South American Adventure: Traveling To Guyana

A tourist's guide to enjoying a fabulous adventure in South America's hidden gem of Guyana.

Guyana: Where the Rainforest meets the Amazon

In a world of discovered treasures, Guyana remains an relatively unexplored paradise. A land filled with jungles, rivers and mountains still uncharted by man. Areas still only seen and touched, not yet captured on maps. Nested on the northern coast of South America, the Republic of Guyana is a place where the ocelots and jaguars roam and where travelers can enjoy a once-in-a-lifetime adventure.

Ancient History

On his third trip to America in 1948, Christopher Columbus first spotted the land now known as Guyana. However, during that same year it was the Dutch who became the first Europeans to establish colonies there. At that time Guyana was inhabited by the Arawak and Carib tribes. Having been struggled over for hundreds of years, in 1831 the British officially take control of the land, turning it into the single British colony called British Guiana.

Modern History

Not until May 26, 1966 did Guyana finally stake its independence from the United Kingdom to eventually become a republic in 1970. Guyana remains a member of the Commonwealth.

An unfortunate event in Guyana’s modern history is the Jim Jones cult massacre. In a settlement known as Jonestown, nearly one thousand people died in the mass murder/suicide of the followers of Jim Jones in 1978.

Terrain: Guyana “The Land of Many Waters”

Situated on the northeast cost of South America, Guyana offers a variety of scenic views. The country contains jungles, 4 mountain ranges and a coast stretching nearly 300 miles. It faces the Atlantic Ocean to its north, the country of Suriname to its east, bordered by Brazil to both its south and southeast, and by Venezuela to its northwest. Guyana is a land 85,000 square miles in size, about the size of Idaho or the United Kingdom.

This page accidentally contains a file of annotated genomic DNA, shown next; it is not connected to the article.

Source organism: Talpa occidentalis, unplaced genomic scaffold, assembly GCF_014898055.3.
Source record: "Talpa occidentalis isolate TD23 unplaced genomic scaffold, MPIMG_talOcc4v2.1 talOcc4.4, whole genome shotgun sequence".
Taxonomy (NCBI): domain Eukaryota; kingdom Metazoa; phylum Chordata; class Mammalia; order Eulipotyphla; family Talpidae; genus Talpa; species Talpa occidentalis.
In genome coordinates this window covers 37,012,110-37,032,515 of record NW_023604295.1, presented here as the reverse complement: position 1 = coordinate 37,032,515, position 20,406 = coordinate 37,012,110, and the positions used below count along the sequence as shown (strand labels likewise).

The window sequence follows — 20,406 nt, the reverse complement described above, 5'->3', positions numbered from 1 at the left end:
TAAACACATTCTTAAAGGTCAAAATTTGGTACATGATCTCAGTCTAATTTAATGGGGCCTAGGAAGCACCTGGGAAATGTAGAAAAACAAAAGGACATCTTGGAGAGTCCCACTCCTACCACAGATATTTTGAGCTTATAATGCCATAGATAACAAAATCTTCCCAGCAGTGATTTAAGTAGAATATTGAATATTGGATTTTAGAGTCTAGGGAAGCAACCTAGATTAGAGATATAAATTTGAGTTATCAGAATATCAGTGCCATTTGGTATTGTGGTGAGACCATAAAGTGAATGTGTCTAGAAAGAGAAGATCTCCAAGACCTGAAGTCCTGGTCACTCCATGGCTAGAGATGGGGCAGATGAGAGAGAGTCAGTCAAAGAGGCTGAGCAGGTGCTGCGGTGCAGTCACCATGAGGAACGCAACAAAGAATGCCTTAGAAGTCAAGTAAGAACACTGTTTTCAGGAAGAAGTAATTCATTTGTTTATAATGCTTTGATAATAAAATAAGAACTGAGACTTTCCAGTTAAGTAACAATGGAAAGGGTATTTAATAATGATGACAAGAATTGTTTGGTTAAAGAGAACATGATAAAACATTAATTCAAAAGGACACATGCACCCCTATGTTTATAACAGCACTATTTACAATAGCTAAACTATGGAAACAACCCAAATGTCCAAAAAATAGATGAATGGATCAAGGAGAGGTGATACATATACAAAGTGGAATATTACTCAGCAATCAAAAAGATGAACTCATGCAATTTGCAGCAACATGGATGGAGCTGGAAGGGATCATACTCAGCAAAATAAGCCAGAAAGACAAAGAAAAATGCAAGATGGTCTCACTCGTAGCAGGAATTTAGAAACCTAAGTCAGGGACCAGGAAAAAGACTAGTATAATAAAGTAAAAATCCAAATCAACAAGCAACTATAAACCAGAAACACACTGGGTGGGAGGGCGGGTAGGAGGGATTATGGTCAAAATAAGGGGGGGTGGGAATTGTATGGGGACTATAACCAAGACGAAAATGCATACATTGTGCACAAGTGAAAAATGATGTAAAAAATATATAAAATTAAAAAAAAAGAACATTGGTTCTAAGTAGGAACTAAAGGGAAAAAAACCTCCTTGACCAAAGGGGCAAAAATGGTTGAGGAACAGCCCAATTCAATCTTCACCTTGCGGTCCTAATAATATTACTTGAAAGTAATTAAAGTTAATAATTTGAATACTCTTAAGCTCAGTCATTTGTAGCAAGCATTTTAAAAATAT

Guyana is the home to nearly 300 waterfalls, including one of the highest waterfalls in the world. Kaieteur Falls is over 700 feet high, five times the height of Niagara Falls.

Wildlife: Where The Wild Things Are

It should be no surprise that a country encompassing such a range of terrain is also home to a wide variety of animals and plants. Guyana has over 700 different species of birds including the largest eagle in the world, the harpy eagle. From otters and dolphins to wild cats and dogs, Guyana contains more types of animals than you’ll find at some zoos.

Environmental Threats

Because of such human activities as mining and logging, there are at least 30 animals native to Guyana considered to be endangered. The harpy eagle, leatherback turtle, giant otter and jaguar are all on the list. Local animals such as the Amazon River Dolphin, the Savannah Dog and several varieties of manatee are vulnerable of becoming endangered.


Vacationers will experience a true tropical vacation in Guyana. The country has low lying coastlands that are soothed by the northeast trade winds, creating a pleasant climate all year round. The coastlands enjoy temperatures in the 70’s and 80’s. Interior Guyana can see greater variations, experiencing temperatures ranging between 60 and 100 degrees Fahrenheit.